11. My recollection of period reviews is that this was a time when English car writers looked down on Japanese cars and so they treated it as a lesser product than a “proper” Italian Alfa. I also suspect that it wasn’t that good either since Nissans of the era were second tier. On the plus side the Arna didn’t rust, on the minus it clearly didn’t connect with buyers. Then again most “10 worst cars” lists are based more on legend and rumor than actual crappiness or ugliness.

  12. I feel for the marketer who had to write “So now there is a choice – a Nissan Cherry made in Japan or a Nissan Cherry made in Europe” – seriously? Was anyone asking for this? The only worthwhile reason was the ability to sell Nissans in Mediterranean Europe and other countries with barriers for Japanese-made cars, and in those places you couldn’t buy the Japanese-made one.
    Also, what makes a car desirable or not when new is often irrelevant once it reaches a certain age. I might be choosing between this and a 1976 Austin Allegro, in which case the Arna is a dynamic masterpiece. But if I was a new car buyer in 1984, cross shopping this against a Peugeot 205, there is no way I would buy the Arna. Everyone keeps telling me the triple-five Chevys were old hat when new, but that obviously doesn’t matter to some Boomer in 2020.

    1. The triple-five Chevys were far, far from old hat when new. new V* engines, new lowers styling, new look; they deserve their fame, even if I’m not their biggest fan.

      I was born in January 1955, and they were still the foundation of Chevy’s success when I was old enough to know every car on the road (at 3)..

    2. Going by my late dad – who was there – the tri-five were definitely hot shit at the time, especially the ’55 which was a clean break from the designs that came before and was the introduction of the small block. They also sold like gangbusters.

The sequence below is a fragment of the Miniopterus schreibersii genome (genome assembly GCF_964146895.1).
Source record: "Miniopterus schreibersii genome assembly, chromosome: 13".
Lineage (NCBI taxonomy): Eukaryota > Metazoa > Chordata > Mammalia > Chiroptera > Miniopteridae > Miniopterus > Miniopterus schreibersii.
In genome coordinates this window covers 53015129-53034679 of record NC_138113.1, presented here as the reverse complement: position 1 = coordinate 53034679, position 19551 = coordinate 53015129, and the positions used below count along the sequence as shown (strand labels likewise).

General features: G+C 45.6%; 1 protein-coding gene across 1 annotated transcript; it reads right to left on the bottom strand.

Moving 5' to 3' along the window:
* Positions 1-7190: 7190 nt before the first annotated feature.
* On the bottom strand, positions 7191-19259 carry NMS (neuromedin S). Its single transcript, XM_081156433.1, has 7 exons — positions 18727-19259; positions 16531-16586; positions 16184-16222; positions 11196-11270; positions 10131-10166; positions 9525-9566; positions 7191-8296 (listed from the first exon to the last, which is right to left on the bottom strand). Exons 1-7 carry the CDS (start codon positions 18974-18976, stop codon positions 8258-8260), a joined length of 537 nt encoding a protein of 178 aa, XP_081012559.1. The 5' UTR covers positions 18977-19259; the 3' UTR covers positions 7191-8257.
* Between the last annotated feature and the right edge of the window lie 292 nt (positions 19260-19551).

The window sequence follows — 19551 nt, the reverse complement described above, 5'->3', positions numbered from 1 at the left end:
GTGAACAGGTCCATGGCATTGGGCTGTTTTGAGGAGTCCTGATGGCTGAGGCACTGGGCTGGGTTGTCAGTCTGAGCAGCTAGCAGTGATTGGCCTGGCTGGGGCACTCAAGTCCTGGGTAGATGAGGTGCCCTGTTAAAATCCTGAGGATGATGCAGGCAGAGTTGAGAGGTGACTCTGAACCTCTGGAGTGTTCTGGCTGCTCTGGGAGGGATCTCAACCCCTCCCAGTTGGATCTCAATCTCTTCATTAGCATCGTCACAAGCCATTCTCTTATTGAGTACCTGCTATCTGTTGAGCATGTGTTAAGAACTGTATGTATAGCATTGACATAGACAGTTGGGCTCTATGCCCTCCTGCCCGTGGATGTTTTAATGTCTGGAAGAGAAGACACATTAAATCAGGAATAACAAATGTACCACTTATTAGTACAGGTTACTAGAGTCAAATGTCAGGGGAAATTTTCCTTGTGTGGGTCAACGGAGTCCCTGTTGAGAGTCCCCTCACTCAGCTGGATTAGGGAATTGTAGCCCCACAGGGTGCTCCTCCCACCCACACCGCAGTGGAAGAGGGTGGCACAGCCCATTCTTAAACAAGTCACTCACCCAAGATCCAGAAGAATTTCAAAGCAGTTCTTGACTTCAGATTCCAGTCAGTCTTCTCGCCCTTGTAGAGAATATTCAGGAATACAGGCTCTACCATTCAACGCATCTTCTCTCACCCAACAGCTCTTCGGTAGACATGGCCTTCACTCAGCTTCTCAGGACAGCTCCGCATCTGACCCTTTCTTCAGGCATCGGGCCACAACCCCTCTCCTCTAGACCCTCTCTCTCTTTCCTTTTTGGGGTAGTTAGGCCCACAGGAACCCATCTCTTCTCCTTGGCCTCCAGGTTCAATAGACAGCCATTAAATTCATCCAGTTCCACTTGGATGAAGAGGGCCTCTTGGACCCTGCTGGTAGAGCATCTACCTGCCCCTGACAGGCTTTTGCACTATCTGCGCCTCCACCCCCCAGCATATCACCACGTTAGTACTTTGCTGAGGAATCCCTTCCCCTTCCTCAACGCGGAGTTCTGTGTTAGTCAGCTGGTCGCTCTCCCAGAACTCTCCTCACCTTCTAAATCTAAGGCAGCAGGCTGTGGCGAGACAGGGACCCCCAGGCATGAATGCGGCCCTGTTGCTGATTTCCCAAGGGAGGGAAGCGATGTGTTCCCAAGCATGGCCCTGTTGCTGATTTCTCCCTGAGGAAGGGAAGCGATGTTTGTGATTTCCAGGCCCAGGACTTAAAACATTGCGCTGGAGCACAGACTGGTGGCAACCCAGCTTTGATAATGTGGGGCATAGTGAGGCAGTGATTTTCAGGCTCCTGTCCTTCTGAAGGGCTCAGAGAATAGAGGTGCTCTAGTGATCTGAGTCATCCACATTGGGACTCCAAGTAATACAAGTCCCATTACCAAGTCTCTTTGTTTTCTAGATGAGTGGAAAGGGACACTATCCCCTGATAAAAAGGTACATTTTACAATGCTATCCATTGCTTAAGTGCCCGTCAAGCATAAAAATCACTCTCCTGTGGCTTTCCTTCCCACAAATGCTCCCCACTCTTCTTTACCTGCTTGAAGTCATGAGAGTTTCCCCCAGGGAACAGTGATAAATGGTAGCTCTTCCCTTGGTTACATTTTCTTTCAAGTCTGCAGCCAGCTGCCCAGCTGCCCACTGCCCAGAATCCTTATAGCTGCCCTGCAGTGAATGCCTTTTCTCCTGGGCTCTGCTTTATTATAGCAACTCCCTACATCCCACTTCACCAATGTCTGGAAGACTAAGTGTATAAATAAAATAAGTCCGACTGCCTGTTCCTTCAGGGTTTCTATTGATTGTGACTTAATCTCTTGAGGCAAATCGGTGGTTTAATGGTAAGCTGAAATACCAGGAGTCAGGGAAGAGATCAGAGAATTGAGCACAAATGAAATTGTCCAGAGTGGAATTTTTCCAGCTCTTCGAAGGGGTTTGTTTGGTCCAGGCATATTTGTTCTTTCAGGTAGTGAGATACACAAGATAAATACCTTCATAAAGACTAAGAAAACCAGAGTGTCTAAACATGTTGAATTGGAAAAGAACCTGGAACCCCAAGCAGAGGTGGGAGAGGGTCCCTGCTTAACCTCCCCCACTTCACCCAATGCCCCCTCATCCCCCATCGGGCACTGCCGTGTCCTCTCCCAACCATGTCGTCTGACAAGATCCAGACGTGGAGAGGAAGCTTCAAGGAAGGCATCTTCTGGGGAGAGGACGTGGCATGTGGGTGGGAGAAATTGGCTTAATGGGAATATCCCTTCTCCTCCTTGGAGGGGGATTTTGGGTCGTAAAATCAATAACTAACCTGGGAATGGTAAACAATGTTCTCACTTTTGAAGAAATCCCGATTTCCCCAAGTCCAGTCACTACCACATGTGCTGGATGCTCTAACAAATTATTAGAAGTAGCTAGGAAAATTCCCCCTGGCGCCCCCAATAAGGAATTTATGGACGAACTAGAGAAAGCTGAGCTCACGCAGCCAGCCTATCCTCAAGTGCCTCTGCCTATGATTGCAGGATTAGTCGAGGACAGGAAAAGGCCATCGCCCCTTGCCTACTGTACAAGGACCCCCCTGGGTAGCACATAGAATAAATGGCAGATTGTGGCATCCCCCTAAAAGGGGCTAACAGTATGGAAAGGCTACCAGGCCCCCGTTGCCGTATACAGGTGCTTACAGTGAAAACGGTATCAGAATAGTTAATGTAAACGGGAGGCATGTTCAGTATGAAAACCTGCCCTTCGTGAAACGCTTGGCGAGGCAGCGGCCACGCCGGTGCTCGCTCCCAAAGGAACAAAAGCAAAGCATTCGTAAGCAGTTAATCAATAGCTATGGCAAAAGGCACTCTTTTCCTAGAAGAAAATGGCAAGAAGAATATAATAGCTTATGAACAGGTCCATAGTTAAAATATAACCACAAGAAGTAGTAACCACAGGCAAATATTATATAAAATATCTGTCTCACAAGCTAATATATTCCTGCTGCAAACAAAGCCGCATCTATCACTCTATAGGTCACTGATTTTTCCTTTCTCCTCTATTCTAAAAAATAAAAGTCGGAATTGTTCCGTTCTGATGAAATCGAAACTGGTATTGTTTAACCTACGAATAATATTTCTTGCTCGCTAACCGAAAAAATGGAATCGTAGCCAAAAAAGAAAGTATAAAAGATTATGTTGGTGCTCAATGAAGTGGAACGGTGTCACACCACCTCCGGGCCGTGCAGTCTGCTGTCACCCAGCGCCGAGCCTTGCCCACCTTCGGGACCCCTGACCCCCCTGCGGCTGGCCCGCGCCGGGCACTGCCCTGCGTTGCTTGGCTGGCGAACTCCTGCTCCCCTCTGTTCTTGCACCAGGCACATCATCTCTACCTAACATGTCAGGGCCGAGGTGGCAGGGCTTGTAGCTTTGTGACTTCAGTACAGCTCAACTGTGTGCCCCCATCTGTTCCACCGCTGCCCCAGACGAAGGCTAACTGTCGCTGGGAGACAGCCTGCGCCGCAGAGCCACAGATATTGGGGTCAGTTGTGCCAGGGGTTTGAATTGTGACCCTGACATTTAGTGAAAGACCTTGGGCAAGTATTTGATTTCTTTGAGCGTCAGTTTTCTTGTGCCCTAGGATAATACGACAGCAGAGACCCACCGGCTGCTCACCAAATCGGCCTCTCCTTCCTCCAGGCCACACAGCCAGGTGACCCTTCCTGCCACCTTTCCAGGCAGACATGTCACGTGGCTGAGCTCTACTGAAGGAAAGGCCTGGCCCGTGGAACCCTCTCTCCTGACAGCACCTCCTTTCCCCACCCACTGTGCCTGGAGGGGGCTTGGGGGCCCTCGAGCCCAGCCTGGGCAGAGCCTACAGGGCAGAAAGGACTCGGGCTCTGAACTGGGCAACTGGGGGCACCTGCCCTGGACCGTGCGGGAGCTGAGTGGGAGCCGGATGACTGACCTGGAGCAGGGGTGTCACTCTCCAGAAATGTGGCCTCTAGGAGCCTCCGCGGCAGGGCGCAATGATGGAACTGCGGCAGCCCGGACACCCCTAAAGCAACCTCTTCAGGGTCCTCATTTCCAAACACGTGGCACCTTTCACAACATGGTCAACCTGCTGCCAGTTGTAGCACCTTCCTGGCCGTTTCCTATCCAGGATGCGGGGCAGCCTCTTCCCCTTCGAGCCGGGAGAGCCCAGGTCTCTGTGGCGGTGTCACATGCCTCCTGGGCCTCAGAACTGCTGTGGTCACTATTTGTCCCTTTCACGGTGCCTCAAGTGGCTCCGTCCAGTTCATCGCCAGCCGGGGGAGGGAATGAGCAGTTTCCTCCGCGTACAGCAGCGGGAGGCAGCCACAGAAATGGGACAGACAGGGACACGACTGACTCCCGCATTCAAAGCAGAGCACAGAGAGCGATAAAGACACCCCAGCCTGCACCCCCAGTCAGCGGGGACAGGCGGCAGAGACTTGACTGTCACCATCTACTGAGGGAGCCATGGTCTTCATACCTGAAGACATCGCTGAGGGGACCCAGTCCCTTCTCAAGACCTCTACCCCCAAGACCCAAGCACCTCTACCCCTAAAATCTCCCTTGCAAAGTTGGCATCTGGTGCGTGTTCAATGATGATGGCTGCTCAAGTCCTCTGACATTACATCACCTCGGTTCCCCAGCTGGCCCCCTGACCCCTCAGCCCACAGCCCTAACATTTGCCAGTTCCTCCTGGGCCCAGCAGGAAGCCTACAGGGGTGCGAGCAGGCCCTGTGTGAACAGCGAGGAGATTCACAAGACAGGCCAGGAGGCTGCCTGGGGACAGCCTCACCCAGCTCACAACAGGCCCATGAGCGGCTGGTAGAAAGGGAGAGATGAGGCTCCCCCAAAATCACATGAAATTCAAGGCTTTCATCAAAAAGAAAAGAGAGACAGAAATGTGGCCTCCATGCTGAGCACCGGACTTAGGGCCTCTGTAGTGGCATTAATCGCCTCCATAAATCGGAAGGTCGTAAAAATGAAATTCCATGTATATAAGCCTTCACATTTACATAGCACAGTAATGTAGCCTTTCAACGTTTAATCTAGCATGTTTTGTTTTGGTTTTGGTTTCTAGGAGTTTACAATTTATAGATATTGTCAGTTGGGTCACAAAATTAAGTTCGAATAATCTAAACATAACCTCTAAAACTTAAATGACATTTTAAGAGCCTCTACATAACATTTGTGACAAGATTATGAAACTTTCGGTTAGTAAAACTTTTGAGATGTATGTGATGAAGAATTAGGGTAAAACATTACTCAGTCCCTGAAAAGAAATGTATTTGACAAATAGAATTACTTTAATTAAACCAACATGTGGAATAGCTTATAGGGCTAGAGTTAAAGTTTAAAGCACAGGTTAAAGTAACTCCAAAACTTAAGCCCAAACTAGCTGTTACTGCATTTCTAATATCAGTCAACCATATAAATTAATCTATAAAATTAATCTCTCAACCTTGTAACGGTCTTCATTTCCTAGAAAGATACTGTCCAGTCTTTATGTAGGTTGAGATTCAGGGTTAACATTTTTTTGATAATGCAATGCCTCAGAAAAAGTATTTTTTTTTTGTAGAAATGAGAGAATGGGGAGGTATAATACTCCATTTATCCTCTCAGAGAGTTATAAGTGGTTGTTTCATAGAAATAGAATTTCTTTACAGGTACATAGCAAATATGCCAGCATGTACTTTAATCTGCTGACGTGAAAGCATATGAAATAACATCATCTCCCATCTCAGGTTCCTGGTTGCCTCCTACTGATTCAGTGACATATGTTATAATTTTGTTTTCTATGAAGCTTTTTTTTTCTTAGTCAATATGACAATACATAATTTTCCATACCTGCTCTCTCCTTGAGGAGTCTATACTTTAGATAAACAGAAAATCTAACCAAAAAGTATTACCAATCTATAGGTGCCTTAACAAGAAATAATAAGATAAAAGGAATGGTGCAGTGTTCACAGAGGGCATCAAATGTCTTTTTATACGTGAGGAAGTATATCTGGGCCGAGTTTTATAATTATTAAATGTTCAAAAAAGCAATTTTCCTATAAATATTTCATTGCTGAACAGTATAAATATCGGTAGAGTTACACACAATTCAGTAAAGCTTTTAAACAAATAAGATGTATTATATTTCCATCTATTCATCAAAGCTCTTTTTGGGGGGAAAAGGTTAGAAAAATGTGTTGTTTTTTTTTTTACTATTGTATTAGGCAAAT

The ’57 wasn’t as popular as the other years, but there’s a reason boomers loved them so much, they were The Car when they were younger.

  13. I wasn’t aware of the Arna until many years after it came out (they were never sold in Portugal) and when I learned about it I always felt that the idea on paper was nonsense, but I really loved how it looked. I only learned about its infamy a while later, and I’ve decided that it can’t possibly be as bad as people make it up to be – most Worst Cars Ever are not really deserving of the hate they get, in my opinion, and I really wanted the Arna to be one of those cases. Unfortunately, I later came to own an Alfa Romeo 145, so I had to accept the possibility that not only it could be bad, it could actually be worse than I could conceive (the 145 sure was). Glad to hear some confirmation that some of the hate the Arna gets may be undeserved, would love to take one for a drive one day.

  14. The problem with the Arna (besides the Italian electronics) was the disappointment after such high expectations.

    Imagine a particularly handsome and athletic Italian man who is charming but…well, impractical and unreliable. Then imagine a Japanese woman who, while not beautiful or even pretty is intelligent, methodical, and reliable in any circumstances.

    Marry them and when a child is due….dream. But, instead of beautiful and athletic and reliable…

    You get an Arna or an Urkel.

    1. If Kevin is one of the two writers they can hire immediately if enough memberships sell, I’ll ignore my broke grad student budget and go vinyl yesterday.